For Factor Xa cleavage of the recombinant MBP-ALAS2 fusion protein, the ammonium sulfate pellet was gently dissolved in cleavage buffer containing 100 mm NaCl, 50 mm potassium HEPES, 2 mm CaCl2, 0.5 mm DTT, and 10 μm PLP and then adjusted to pH 8.0 with 1 n sodium hydroxide. The final volume was about 3 ml, and protein concentration was around 20–30 mg/ml. The MBP-ALAS2 protein complex was cleaved overnight by Factor Xa (2.5 μg of Factor Xa per 1 mg of MBP-ALAS2) at room temperature. The digested product was applied to a second amylose resin column (2.8-cm diameter × 3.5 cm) and was washed through the column with 20 ml of 1× lysis buffer, followed by concentration by ammonium sulfate precipitation at 55% of saturation. The protein pellet was redissolved in 2 ml of gel filtration buffer (50 mm NaCl, 50 mm potassium HEPES, 5 mm DTT, 0.4 mm PMSF, 10 μm PLP, and 0.02% NaN3, adjusted to pH 7.4) and was applied onto two tandem (1.6 × 51-cm) FPLC columns containing Superose 12 gel filtration medium (GE Healthcare) that had been freshly washed overnight with gel filtration buffer. The FPLC column flow-rate was 0.2 ml/min, and the peak fractions were collected in 1-ml aliquots with monitoring by absorption at 280 nm, pooled, and concentrated using a Centriprep YM-50 ultrafilter (Millipore). Enzyme purity was assessed by SDS-PAGE of protein from each purification step alongside Bio-Rad Precision Plus Protein standards. Polyacrylamide gels were prepared using 10% ProPure Next Gel and ProPure 20X running buffer from Amresco (Solon, OH). The polyacrylamide gels were stained for 30 min on a gyratory shaker (~40 rpm) in a solution of 0.1% Coomassie Brilliant Blue G dye (Sigma) in a solution of 50% methanol and 10% glacial acetic acid in water. The gel was then destained for 15 min in this solution minus dye followed by overnight destaining in 12.5% methanol and 2.5% glacial acetic acid in water. Storage was in distilled water containing 0.02% sodium azide for increased contrast. Gels were air-dried between two pieces of cellophane (DryEaseTM, Invitrogen) in a stretching frame prior to digitization using an Agfa Duoscan scanner.
Recombinant ALAS2 enzymatic activity was determined colorimetrically with modified Ehrlich's reagent (18). The 0.5-ml reaction volume contained 100 mm glycine, 50 mm potassium HEPES, pH 7.4, 10 mm MgC12, 1 mm DTT, 100 μm succinyl-CoA, 10 μm PLP, and 10–200 units of ALAS2 activity. Following incubation at 37 °C for 5 min, the reaction was terminated by the addition of 100 μl of 50% trichloroacetic acid, incubated 15 min on ice, and centrifuged for 10 min at 10,000 × g. A portion of the supernatant (400 μl) was mixed with 550 μl of 1 m sodium acetate, 30 μl of glacial acetic acid, and 50 μl of ethylacetoacetate in 12 × 75-mm glass tubes, capped with glass marbles, and placed in a boiling water bath for 10 min. After cooling on ice to room temperature, 1 ml of modified Ehrlich's reagent (18) was added, and the absorbance was measured at 554 nm within 10 min. Ehrlich's reagent was made fresh every week by diluting 42 ml of glacial acetic acid with 3 ml of distilled water, adding 10 ml of 70% perchloric acid to 1.0 g of dimethylaminobenzaldehyde and 175 mg of powdered HgCl2 with magnetic stirring in a 100-ml beaker, adding the diluted acetic acid solution to the dissolved solids and adding water to a final volume of 55 ml. The molar extinction coefficient for the ALA-ethylacetoacetate-dimethylaminobenzaldehyde adduct is taken to be 7.2 × 104, as determined by Mauzerall and Granick (19). One unit of activity is that amount of enzyme required to catalyze the production of 1 nmol of 5-aminolevulinate per hour under the conditions of the assay.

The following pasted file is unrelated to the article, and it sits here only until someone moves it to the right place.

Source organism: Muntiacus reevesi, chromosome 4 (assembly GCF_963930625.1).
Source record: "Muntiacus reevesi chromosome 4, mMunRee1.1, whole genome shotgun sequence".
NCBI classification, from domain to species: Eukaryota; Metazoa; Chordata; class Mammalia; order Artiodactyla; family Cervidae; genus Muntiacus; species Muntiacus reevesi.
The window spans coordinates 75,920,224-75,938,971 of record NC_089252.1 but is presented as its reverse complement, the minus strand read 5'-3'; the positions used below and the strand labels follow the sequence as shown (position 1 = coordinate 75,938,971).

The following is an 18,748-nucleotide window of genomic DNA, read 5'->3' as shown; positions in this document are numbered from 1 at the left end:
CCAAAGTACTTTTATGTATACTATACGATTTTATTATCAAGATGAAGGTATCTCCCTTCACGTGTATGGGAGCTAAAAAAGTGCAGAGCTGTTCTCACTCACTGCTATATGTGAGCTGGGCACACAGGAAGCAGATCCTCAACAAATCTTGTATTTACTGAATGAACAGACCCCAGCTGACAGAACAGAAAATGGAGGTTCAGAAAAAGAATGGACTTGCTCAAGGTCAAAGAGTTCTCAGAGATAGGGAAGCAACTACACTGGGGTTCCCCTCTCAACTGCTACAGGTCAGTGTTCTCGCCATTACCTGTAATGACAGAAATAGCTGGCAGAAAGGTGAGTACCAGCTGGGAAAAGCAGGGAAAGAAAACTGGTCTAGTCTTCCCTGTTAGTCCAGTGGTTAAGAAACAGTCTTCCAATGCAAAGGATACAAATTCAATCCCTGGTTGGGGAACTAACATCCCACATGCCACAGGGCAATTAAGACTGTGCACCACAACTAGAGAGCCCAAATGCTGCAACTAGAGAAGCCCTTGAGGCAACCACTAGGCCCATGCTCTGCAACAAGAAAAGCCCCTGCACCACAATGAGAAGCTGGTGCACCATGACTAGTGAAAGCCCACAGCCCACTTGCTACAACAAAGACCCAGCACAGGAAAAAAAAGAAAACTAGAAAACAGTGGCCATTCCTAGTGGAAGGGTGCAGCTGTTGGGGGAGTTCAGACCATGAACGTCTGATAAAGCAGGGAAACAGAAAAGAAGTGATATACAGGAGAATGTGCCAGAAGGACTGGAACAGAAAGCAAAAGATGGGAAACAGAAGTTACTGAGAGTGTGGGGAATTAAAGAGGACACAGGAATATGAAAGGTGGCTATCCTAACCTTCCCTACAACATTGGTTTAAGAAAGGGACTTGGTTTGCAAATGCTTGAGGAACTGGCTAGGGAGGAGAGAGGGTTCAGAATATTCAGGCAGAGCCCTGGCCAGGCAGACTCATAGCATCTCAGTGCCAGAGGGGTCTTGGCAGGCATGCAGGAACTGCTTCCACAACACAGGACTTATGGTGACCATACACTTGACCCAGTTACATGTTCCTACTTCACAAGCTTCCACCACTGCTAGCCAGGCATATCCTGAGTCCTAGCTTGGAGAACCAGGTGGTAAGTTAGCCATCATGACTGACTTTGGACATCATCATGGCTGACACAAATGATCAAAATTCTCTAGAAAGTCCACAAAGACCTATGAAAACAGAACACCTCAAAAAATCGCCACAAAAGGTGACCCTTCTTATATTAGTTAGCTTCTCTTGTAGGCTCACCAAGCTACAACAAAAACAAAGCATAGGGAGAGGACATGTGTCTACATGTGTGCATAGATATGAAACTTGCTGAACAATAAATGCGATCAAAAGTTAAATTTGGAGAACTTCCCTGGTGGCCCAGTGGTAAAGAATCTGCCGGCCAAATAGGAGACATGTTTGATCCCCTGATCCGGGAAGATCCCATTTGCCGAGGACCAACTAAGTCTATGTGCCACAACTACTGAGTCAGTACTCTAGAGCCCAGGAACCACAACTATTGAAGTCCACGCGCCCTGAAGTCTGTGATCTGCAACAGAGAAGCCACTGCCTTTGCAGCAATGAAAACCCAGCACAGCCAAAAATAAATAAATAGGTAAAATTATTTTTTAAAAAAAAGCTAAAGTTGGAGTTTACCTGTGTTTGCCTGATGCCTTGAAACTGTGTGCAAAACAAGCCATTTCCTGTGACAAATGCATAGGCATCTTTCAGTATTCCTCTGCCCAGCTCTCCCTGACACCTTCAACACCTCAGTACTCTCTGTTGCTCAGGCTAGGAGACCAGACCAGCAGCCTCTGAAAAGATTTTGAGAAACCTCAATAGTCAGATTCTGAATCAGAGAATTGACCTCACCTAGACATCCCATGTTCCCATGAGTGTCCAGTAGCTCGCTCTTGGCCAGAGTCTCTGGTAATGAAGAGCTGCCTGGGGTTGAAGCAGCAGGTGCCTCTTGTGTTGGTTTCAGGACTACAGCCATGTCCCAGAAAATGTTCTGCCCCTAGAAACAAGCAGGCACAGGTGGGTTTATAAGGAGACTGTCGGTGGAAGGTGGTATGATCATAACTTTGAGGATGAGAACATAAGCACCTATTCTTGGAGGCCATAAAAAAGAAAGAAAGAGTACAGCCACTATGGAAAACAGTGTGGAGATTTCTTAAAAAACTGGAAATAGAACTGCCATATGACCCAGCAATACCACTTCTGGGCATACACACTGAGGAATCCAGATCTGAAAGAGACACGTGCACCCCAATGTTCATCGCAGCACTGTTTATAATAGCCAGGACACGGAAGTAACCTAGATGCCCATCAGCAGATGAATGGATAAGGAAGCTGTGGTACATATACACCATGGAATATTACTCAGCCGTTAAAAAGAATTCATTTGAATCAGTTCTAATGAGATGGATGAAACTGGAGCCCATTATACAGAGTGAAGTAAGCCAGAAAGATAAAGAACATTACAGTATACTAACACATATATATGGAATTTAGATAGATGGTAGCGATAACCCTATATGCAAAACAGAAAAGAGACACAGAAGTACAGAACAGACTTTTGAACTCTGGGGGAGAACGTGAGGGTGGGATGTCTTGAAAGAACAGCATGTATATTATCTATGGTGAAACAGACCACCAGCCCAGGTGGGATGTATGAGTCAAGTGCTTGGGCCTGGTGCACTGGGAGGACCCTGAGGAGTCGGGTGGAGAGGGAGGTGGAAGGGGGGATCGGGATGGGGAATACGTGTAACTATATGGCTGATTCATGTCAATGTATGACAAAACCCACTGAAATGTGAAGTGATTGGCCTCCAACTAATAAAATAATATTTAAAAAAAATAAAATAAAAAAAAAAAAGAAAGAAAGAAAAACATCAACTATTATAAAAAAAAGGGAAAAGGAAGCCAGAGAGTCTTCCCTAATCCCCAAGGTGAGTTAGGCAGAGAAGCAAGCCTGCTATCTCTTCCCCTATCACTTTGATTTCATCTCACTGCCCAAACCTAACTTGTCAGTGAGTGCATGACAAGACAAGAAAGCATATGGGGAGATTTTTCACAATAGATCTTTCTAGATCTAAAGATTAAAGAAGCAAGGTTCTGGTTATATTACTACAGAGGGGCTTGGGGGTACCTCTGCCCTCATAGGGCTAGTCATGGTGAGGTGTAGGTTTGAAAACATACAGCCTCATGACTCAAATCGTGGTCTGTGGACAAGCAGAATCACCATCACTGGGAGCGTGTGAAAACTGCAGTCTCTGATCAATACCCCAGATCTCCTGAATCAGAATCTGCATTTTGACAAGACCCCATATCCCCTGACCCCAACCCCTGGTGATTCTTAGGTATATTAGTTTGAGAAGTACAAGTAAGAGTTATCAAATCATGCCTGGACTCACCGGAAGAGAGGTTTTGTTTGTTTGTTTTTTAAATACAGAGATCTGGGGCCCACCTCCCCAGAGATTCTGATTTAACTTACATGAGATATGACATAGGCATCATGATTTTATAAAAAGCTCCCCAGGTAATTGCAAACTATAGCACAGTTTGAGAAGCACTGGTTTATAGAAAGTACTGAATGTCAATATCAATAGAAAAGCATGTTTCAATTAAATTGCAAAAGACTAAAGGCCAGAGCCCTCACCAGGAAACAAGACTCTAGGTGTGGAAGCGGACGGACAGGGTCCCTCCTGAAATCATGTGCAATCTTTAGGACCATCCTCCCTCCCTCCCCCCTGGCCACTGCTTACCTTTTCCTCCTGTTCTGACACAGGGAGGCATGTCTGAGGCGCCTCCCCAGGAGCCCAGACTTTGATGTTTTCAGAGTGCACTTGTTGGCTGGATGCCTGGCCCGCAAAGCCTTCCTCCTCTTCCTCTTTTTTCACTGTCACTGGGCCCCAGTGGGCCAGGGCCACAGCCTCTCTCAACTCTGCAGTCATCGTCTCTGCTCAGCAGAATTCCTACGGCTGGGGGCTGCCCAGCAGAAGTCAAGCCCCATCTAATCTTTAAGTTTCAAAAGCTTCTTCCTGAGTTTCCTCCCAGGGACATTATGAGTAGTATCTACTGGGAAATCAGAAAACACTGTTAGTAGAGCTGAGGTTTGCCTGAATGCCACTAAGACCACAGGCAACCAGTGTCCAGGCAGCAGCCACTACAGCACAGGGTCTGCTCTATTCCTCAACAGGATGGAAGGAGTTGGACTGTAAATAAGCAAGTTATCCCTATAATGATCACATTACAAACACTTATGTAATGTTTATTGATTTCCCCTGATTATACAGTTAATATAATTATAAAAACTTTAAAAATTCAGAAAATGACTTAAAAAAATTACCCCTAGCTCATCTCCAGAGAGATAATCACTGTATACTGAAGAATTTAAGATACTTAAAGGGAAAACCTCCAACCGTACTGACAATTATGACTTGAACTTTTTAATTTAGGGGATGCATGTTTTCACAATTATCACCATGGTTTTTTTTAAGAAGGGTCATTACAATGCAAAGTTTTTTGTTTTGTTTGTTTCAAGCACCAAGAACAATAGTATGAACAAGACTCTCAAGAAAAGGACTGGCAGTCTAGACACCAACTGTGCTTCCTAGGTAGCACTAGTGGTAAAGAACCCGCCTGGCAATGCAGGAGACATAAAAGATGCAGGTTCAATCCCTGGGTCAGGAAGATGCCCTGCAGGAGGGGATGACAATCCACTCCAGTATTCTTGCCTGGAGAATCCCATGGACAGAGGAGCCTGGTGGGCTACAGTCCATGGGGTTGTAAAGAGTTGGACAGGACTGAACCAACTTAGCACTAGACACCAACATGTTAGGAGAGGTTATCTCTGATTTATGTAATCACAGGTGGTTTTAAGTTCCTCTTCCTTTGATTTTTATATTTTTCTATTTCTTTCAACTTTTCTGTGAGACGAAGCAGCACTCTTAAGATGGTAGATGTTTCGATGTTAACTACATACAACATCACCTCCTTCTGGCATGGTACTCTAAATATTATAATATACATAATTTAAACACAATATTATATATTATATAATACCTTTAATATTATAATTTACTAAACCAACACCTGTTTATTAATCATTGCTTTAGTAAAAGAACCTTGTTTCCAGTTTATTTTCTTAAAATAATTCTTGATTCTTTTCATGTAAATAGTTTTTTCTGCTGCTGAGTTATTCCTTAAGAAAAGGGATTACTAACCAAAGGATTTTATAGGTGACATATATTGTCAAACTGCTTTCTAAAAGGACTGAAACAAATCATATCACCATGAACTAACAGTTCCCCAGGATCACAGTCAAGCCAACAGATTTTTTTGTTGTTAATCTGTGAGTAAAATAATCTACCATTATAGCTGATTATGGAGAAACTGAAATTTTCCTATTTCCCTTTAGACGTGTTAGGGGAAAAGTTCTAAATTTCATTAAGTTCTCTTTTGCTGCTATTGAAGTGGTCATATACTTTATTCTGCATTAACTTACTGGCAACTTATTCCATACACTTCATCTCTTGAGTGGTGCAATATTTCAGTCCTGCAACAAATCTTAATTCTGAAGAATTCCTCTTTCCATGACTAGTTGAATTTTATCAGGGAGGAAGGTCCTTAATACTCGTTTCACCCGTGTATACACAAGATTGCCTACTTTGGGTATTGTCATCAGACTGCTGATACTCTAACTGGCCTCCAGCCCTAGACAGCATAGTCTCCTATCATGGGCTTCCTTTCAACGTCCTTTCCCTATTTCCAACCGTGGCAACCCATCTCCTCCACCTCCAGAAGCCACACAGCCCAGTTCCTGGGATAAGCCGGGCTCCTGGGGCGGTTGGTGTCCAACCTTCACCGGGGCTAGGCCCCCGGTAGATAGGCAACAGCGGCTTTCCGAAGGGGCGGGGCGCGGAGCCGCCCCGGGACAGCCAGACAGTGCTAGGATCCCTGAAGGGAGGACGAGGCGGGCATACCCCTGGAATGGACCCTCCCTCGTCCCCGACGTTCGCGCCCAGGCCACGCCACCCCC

Protein concentrations were determined by a modification of the fluorescamine method (20). The fluorescamine assay was standardized with BSA in the range of 1–15 μg of protein/assay. For comparison with other protein assays, the ratio of homogeneous ALAS2 fluorescamine protein to Bradford protein (Bio-Rad) was determined to be 1.11, and the ratio of fluorescamine protein to micro-Lowry protein (1:5 dilutions of reagents A and B) was 0.64.